What do I do if I am offered a settlement agreement? Employment Law
- Get good legal advice. Without independent legal advice, the agreement will not actually be binding. Very often your employer will pay all or some of your legal costs, so remember to ask them whether they will pay your legal fees.
- Work out your finances. Normally the first £30,000 is tax free but payment in lieu of notice and notice pay generally is subject to usual deductions. This can’t now be fudged. Employers are required to tax as earnings the part of a termination payment that is equivalent to the earnings you would have received had your notice period been worked in full.
- Be discrete and don’t tell everyone about the agreement. It is usually a term of the agreement that no party will discuss that it even exists, let alone the terms themselves.
- Don’t panic! You may feel shocked, upset and worried as you turn your mind to losing your income and searching for another job, but try not to panic. Get the support of a qualified employment solicitor to ensure you get good advice and the help you need to negotiate the best possible deal.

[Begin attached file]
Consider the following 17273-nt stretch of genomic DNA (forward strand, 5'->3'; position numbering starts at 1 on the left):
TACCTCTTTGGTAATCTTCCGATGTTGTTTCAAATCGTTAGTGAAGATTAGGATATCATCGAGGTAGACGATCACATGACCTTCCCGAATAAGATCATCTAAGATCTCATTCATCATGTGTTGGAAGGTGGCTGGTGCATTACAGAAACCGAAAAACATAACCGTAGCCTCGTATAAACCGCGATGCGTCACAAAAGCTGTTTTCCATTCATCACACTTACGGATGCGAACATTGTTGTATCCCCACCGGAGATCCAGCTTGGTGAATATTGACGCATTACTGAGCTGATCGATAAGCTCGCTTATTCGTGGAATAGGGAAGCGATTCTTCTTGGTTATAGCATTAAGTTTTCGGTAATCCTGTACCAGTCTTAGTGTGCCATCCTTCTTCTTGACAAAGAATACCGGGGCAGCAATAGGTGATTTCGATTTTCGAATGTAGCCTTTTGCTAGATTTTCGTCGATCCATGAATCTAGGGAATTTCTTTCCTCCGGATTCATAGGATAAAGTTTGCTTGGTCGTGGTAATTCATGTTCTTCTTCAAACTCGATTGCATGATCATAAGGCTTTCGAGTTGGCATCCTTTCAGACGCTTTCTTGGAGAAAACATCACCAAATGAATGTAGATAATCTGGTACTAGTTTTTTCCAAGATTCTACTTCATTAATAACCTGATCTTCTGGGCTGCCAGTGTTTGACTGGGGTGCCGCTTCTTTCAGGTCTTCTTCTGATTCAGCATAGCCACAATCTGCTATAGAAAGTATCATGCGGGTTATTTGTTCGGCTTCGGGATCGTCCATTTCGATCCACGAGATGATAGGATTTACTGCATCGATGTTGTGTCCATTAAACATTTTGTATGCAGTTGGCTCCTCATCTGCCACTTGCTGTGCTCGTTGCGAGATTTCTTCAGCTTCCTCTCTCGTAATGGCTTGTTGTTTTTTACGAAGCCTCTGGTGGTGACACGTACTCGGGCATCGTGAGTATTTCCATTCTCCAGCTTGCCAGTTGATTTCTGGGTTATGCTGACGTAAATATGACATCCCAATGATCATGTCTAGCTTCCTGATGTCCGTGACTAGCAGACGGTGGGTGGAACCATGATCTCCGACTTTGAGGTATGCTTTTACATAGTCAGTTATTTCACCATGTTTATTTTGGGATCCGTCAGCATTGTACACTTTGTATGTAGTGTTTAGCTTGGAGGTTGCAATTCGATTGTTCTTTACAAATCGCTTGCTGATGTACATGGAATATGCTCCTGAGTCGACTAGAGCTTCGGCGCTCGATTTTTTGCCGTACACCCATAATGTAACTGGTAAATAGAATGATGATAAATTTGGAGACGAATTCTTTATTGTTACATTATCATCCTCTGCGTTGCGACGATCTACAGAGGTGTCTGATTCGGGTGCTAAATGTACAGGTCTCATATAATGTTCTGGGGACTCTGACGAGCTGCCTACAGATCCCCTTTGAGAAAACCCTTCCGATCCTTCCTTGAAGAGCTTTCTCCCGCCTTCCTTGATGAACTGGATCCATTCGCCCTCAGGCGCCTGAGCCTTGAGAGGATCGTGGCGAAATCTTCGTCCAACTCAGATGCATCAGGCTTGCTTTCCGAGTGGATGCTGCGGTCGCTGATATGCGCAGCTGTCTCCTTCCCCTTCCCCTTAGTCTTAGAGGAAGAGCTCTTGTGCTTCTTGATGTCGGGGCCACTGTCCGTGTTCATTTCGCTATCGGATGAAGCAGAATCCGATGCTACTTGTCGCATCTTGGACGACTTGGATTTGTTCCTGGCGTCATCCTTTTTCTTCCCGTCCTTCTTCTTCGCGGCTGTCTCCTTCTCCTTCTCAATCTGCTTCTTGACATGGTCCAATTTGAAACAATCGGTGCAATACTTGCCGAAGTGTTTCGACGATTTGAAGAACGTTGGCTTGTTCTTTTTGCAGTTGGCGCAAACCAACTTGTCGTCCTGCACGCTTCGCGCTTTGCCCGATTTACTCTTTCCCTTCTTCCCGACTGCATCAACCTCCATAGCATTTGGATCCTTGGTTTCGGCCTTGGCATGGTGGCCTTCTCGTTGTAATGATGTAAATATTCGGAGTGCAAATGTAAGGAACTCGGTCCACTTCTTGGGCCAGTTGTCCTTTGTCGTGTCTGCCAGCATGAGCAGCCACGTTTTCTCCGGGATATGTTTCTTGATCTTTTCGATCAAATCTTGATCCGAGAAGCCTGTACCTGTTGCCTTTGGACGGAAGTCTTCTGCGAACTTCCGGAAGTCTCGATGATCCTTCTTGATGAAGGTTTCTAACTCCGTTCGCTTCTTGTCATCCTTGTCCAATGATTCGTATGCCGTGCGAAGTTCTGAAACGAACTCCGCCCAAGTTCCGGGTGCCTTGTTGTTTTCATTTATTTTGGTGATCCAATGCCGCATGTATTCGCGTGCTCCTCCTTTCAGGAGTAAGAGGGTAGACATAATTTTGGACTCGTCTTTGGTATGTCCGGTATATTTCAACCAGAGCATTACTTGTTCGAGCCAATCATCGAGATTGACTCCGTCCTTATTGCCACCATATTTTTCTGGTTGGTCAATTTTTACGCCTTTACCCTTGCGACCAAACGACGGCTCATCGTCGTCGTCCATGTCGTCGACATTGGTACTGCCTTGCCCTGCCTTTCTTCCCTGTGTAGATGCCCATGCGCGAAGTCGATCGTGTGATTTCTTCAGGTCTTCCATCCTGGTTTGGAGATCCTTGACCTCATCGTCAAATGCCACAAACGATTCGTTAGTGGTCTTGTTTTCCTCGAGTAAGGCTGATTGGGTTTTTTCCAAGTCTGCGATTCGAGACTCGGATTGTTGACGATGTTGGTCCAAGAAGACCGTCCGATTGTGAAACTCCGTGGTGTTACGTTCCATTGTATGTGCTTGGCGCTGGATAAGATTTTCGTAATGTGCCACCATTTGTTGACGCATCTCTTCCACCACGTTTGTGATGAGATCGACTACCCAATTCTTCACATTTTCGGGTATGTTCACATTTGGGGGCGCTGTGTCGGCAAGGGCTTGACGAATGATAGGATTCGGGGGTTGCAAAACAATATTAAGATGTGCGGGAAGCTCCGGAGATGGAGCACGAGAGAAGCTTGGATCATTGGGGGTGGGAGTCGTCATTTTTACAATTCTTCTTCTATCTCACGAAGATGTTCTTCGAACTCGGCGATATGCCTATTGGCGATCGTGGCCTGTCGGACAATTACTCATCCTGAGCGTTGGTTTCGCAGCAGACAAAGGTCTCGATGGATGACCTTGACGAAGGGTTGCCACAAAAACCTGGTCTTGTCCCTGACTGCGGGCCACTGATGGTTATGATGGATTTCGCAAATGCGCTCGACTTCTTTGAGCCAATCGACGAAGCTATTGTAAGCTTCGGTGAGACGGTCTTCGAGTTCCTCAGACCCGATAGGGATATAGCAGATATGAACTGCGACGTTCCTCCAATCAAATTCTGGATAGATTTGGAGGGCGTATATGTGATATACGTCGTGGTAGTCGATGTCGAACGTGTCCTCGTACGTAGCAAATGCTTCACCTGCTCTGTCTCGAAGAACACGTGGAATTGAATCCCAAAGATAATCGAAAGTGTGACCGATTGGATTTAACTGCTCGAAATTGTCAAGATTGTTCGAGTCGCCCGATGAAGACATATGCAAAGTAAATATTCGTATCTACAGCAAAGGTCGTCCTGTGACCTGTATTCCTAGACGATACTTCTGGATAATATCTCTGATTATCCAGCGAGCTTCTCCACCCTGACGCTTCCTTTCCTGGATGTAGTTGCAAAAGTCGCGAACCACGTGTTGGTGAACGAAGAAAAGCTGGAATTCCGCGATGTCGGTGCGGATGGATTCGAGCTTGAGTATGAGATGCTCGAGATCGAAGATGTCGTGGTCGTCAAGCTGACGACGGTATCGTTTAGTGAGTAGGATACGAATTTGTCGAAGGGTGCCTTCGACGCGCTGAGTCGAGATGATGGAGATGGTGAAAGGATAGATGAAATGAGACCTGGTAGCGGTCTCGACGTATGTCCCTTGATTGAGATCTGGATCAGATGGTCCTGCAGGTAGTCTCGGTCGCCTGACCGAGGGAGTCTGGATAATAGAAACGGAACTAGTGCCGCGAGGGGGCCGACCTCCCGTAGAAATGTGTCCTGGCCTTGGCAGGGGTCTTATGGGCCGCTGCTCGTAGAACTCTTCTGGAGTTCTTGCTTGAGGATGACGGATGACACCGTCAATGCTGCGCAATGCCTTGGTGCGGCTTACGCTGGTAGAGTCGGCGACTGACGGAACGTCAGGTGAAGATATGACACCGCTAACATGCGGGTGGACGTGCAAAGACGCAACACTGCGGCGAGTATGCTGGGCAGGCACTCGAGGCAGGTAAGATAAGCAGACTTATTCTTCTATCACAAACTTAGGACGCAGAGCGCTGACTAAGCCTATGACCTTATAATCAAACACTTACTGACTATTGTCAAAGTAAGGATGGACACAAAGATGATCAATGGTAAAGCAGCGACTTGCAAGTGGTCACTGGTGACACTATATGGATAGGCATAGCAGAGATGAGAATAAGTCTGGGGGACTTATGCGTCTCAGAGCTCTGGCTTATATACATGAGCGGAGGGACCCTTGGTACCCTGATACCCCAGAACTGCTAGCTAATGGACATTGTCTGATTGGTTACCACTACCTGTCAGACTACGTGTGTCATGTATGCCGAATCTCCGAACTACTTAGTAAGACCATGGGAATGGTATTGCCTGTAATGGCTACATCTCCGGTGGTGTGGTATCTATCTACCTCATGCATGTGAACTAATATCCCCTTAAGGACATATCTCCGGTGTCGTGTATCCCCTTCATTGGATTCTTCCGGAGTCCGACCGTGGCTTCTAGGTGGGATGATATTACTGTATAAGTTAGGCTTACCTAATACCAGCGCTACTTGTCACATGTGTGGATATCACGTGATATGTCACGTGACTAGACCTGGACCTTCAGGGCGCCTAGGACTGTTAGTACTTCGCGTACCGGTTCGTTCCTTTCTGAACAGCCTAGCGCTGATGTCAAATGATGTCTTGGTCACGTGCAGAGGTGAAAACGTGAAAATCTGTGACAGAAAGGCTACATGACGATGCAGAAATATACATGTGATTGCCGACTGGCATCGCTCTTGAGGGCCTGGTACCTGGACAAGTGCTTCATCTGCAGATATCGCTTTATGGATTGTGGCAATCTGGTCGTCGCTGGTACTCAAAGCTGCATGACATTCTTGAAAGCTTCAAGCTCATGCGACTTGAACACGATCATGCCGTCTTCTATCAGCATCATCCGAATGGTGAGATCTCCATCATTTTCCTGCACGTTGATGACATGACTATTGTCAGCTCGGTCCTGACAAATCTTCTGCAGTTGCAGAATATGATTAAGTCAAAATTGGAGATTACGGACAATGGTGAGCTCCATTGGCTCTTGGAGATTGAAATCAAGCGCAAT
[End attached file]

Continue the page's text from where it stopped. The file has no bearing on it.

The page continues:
The important thing to remember if you are offered a settlement agreement is that this is a legal document and by signing it you are foregoing any right to bring legal action against your employer.
So if you do believe you have a claim of any sort against your employer, think very hard before you sign the agreement and seek legal advice as there is no going back.